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Metro-North Delays Snarl NYC Commuters For Sixth Day

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METRO NORTH
FILE - This Sept. 25, 2013 photo, commuters stand in the doorway of a Stamford bound train at Grand Central Terminal as transit on the New Haven line is running on limited capacity, in New York. Riders on Metro-North, the nation's second largest commuter railroad, have faced several disruptions in 2013. Despite the problems, the railroad's on-time performance is in line with large commuter train systems around the country. (AP Photo/John Minchillo) | AP

HARTFORD, Conn. — Commuter rail service between New Haven and New York City will likely be fully restored a week earlier than expected, Connecticut Gov. Dannel P. Malloy said Monday.

Following a conference call with Metro-North Railroad and Metropolitan Transit Authority officials, Malloy said the electric feeder cable problem that's disrupted the heavily used rail line is expected to be fixed by Oct. 7. After testing, service is expected to resume Oct. 7 or Oct. 8, earlier than the initial Oct. 14 prediction.

Electric utility Consolidated Edison on Monday confirmed the expected Oct. 7 restoration date.

Meanwhile, temporary transformers were being added and one more train could be added soon, possibly on Tuesday, Malloy said.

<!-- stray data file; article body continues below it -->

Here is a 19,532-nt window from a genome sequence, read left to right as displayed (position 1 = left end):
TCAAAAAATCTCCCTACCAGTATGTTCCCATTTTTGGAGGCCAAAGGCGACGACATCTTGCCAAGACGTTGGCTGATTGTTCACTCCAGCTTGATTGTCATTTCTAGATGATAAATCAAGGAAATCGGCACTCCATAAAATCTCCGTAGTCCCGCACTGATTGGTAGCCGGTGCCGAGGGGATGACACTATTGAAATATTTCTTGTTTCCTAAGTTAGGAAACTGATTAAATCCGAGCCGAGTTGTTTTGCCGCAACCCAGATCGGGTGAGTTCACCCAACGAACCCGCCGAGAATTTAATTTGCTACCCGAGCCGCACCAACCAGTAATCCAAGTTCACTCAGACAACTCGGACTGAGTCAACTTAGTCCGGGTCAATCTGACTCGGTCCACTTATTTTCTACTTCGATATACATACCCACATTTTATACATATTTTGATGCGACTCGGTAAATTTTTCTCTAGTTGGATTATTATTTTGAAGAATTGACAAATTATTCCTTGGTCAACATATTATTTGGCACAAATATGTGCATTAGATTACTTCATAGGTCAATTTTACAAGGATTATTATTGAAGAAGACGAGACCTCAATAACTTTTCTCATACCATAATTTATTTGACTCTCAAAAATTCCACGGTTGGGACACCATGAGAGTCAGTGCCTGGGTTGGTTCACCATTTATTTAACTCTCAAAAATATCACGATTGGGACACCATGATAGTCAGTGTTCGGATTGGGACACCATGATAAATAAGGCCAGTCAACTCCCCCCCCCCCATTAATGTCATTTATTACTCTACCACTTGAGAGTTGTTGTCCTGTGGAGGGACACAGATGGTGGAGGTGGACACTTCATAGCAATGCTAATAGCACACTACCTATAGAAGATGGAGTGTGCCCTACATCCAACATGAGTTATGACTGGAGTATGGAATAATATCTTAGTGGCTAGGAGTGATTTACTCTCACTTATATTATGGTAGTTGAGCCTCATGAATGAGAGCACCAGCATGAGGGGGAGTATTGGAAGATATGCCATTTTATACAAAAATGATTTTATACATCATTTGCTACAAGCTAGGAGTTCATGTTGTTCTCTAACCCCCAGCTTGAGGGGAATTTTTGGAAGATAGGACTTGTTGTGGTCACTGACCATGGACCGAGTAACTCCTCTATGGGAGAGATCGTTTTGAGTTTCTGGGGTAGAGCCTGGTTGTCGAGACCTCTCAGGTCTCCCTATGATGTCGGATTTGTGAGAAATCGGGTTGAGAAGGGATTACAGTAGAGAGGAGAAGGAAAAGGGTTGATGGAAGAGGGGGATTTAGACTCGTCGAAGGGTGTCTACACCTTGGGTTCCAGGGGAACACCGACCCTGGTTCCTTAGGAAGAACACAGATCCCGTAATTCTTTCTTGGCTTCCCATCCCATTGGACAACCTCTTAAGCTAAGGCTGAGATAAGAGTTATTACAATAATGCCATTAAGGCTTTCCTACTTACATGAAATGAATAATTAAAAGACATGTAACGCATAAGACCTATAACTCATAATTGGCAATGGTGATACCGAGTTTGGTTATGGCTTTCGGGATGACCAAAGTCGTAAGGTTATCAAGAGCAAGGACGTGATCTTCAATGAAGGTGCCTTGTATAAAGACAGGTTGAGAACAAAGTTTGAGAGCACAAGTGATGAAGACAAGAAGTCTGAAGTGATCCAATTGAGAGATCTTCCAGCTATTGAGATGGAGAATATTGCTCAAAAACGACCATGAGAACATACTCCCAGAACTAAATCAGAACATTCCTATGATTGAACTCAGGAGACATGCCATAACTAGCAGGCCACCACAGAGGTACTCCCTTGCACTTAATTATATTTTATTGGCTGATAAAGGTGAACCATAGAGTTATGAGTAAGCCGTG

"We're getting back to some level of normalcy," said the governor, who thanked commuters for their patience. Rail service was disrupted Wednesday when a circuit failed in Mount Vernon, N.Y.

Malloy said Metro-North service was running at about 50 percent of regular train capacity on Monday, but actual ridership was higher than 50 percent because at least 1,000 people stood for the commute.

As of 8:30 a.m., he said there were 13,400 riders, compared with a normal day of 17,900 commuters.

Malloy announced that the MTA Board had scheduled a special meeting on Tuesday to consider approving a credit for customers of Metro-North's New Haven line, something the governor has demanded. Many Connecticut riders pay for monthly and weekly tickets for the commuter service.

"Approving a refund to commuters isn't just the right thing to do – it's what they need to do," said Malloy, adding how residents should be reimbursed as quickly as possible.

Malloy has criticized the railroad for having only one line feeding power to the system. He said he has directed Connecticut's Department of Transportation commissioner to ask the MTA and Metro-North to study the reliability of one-line feeds and the implications in the wake of last week's disruption.

"I don't want to see that happen anywhere else on the line and certainly don't want to see it happen in Connecticut," he said. "I think they're going to have to develop a new protocol so that we don't have one-line feeds ever again on the system."

Also on Monday, Con Edison said the power failure last week may have been related to a routine safety procedure used during upgrade work for Metro-North. The utility said the insulating oil for the backup line may have been accidentally frozen by workers freezing the line taken out of service for the upgrade.

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